The take-up of office space by banks in the City of London has fallen 69% in the 12 months to October, according to Cushman & Wakefield

In its European Banking Briefing published today the property services company said that the reduced demand for space has led to a - 4.2% fall in rents over the last three months.

The banking sector is the largest occupier of office space in the UK’s main financial district, and is currently suffering badly from the world crisis.

In the rest of Europe banking demand has fared best in the Czech Republic with the office space market and banks’ demand for lease being stable; in fact the demand has grown 230% compared with last year. The total take-up in the Czech Republic this year will reach 2.6m sq ft with financial institutions constituting 30% of the total.

‘To date, the Czech market has not encountered a drop in demand on the part of the banks, especially thanks to two large transactions in the earlier half of the year.

'While we have recorded a few relocation or expansion requirements from the financial sector to be put on hold, other transactions continue without restrictions,’ Radka Novak, Cushman’s head of Prague office agency.

It said the reduction in office take-up in the banking sector is visible throughout Europe with cities like London, Brussels, Moscow and Madrid showing a clear decrease or a very slight increase of rents for the reviewed period.

‘Rental growth recorded in the Czech Republic in the first three quarters stopped in November and we currently do not see the rents falling,’ said Novak.

The major banking centres of Paris and Frankfurt have also demonstrated resilience to the crisis.

In Paris take-up of office space by banks actually increased by 110% in the year to October said Cushman although rents in the Paris central business district market fell -4.4% as demand was concentrated in the city’s cheaper peripheral locations where banks have relocated back office functions to reduce costs.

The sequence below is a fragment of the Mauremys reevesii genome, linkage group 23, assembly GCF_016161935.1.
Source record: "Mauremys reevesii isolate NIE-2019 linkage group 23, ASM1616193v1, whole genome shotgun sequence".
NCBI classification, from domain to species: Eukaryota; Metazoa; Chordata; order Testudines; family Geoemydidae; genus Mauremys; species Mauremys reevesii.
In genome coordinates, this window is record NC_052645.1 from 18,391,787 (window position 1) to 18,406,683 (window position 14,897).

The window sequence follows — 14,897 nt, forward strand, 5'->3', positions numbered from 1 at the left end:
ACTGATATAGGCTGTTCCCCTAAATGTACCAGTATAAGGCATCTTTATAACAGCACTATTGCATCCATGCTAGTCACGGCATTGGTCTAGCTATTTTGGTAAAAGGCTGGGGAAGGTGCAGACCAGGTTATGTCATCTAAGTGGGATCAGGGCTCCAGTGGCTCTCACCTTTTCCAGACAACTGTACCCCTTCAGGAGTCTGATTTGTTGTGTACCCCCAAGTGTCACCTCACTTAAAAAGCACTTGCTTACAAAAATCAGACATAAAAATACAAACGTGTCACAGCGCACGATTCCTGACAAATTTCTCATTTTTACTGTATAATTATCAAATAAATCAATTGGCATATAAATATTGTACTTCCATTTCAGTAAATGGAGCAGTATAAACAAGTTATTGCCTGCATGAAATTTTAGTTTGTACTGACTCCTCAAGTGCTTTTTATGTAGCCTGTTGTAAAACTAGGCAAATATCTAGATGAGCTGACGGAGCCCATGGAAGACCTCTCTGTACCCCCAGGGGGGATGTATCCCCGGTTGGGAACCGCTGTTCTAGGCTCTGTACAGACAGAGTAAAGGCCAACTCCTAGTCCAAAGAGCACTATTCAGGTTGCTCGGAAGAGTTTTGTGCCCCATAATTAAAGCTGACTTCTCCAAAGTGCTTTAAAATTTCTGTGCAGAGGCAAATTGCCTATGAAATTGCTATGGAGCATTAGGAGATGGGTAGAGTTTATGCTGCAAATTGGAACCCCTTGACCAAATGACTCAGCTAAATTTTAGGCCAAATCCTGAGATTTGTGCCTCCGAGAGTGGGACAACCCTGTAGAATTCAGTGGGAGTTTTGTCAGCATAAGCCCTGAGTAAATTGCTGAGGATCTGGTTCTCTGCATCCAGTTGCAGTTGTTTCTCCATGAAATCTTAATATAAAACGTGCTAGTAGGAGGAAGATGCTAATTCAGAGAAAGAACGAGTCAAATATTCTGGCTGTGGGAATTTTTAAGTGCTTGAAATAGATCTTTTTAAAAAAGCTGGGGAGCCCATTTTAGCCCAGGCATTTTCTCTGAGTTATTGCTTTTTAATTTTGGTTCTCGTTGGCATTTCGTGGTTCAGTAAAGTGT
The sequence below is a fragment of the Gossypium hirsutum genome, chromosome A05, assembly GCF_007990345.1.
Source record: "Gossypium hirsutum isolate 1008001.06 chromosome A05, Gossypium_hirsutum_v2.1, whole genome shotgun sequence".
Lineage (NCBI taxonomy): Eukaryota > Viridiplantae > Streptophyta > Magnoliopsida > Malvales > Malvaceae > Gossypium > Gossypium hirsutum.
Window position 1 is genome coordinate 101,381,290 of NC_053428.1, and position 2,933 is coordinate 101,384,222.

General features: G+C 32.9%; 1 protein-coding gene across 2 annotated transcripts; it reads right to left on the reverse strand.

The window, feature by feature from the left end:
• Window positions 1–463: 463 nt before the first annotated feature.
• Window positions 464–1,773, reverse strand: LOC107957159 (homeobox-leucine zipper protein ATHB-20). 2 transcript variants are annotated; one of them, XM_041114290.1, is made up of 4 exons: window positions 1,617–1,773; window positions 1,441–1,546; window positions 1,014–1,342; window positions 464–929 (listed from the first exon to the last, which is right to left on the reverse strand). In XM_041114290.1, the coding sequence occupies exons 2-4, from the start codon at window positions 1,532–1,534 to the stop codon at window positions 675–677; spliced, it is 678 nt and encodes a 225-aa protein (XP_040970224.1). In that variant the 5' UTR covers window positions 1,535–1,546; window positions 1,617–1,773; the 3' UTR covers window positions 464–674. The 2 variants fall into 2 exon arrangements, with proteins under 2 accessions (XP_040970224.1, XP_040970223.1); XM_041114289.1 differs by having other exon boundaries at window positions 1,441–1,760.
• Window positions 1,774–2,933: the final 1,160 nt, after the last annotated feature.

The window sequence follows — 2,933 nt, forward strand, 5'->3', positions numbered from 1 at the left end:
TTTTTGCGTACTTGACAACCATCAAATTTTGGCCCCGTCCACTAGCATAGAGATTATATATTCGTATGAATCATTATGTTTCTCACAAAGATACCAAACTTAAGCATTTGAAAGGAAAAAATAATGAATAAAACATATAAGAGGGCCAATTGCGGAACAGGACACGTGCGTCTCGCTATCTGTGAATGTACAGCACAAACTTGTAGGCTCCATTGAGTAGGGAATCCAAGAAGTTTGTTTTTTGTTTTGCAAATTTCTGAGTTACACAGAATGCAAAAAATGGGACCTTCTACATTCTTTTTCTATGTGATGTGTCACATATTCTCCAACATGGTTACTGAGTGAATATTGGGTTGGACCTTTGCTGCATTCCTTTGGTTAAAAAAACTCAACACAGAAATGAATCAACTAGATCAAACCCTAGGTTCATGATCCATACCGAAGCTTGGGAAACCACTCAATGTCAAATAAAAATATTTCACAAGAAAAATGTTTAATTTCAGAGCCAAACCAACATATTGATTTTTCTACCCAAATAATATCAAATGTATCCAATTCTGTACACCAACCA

Budapest and Prague also saw significant increase in activity and ‘both are likely to benefit in the future from banks in Western Europe relocating back office functions to these lower cost locations’ said Cushman.

Cushman said it expects a number of major European banks to raise capital by selling and leasing back significant portfolios of real estate across all European markets.

Spanish banks BBVA and Banco Sabadell and Belgian bank Fortis are all currently in the process of selling major property portfolios.

Merrill Lynch estimates that European banks require an additional €73bn (£49bn) to shore up their capital. Cushman figures also show that there is currently €63bn (£43bn) of the banks’ own property assets on the balance sheets which could be sold.

Matthew Stone, head of Cushman & Wakefield’s EMEA occupier strategy team, said: ‘Most European banks need to raise cash but the traditional routes of equity or debt are now significantly more expensive. The sale and leaseback of property assets has become more common (over £2.5bn in the UK alone last year) and there is huge potential to realize value from these.’